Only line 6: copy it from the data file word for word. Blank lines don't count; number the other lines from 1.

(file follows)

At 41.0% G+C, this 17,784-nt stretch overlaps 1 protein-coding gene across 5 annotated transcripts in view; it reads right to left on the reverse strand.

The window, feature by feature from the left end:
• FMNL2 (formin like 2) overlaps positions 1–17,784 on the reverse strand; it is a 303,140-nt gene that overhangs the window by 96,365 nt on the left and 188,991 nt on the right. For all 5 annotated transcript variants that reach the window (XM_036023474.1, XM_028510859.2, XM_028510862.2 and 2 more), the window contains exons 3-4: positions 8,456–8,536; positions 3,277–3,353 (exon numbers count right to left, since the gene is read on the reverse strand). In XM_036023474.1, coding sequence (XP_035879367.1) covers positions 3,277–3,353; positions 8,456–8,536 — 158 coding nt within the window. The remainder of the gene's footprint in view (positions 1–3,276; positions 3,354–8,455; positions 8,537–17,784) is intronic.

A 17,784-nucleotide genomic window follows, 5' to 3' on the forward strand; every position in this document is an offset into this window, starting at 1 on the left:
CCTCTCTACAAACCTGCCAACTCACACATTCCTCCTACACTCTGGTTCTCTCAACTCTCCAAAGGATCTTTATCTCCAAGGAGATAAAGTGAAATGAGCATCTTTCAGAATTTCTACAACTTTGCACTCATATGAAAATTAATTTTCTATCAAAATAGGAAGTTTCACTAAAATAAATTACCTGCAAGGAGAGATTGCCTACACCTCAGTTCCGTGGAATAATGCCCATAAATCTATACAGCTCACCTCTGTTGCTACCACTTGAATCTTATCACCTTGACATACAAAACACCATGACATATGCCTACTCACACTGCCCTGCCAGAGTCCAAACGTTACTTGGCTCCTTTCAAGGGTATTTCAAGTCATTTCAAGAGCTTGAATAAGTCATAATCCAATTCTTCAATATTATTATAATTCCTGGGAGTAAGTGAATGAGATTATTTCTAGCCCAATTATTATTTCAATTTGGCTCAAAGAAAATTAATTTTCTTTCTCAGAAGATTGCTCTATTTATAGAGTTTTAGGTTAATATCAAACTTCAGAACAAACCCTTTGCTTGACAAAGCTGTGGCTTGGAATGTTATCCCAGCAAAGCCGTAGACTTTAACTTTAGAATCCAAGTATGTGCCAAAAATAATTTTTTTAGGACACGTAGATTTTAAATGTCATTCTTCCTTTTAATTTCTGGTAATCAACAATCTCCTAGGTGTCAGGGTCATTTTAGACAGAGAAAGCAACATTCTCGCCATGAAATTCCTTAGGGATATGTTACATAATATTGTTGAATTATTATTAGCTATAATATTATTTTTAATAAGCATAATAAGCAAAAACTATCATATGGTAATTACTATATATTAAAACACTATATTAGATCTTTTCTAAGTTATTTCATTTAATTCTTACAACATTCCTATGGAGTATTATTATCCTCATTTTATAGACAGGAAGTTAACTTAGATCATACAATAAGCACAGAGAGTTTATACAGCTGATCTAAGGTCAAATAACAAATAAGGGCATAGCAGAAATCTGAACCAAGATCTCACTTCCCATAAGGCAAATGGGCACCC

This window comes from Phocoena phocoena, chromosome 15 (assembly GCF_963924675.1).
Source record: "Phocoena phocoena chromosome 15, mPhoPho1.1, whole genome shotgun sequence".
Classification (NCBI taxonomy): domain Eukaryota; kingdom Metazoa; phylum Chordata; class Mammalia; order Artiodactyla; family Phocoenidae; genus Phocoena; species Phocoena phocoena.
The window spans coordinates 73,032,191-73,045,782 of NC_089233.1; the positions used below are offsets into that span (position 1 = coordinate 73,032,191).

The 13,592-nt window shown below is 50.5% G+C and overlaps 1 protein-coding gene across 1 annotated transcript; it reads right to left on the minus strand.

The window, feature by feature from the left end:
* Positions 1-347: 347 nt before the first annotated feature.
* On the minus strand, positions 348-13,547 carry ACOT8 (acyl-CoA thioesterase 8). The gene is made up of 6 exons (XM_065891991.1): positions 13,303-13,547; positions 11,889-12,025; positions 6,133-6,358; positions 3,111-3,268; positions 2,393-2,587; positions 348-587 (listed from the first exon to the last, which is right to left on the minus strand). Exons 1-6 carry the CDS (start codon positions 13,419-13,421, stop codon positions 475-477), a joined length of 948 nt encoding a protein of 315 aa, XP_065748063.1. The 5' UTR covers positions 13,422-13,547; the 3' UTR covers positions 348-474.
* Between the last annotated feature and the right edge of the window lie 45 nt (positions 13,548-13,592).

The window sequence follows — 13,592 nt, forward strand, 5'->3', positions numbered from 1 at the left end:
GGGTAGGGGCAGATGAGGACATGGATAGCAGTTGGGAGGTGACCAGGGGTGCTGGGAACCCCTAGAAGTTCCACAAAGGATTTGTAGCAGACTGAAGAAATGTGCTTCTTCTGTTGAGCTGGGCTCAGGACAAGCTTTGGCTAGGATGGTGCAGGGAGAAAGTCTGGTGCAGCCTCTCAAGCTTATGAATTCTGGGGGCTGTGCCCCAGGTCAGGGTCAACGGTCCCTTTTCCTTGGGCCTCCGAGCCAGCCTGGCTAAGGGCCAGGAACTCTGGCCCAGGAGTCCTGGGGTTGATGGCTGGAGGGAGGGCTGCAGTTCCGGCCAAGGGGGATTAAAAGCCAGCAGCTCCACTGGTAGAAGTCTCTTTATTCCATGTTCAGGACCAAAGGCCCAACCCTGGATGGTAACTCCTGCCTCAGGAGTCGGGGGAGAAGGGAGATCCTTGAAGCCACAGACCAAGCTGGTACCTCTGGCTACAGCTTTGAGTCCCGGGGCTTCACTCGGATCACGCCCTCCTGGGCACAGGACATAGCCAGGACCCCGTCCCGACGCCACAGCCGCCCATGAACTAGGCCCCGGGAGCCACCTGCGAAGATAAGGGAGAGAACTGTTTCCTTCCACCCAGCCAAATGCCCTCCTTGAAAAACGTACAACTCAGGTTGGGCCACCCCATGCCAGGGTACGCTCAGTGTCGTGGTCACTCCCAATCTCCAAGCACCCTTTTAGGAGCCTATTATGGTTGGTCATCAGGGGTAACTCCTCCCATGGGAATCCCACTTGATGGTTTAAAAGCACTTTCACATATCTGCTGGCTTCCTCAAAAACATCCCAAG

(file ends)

This window comes from Phocoena phocoena, chromosome 15 (assembly GCF_963924675.1).